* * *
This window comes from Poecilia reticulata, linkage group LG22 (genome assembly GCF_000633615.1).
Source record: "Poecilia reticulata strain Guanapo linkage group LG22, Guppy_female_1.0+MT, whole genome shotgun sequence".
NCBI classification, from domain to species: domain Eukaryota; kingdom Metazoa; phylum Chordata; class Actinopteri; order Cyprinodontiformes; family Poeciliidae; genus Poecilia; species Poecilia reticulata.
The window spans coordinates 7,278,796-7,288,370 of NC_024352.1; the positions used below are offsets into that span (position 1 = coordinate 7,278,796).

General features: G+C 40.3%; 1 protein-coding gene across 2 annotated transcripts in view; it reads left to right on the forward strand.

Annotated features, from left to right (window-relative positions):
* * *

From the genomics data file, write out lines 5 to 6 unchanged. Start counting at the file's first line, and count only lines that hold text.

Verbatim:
General features: G+C 40.3%; 1 protein-coding gene across 2 annotated transcripts in view; it reads left to right on the forward strand.

Annotated features, from left to right (window-relative positions):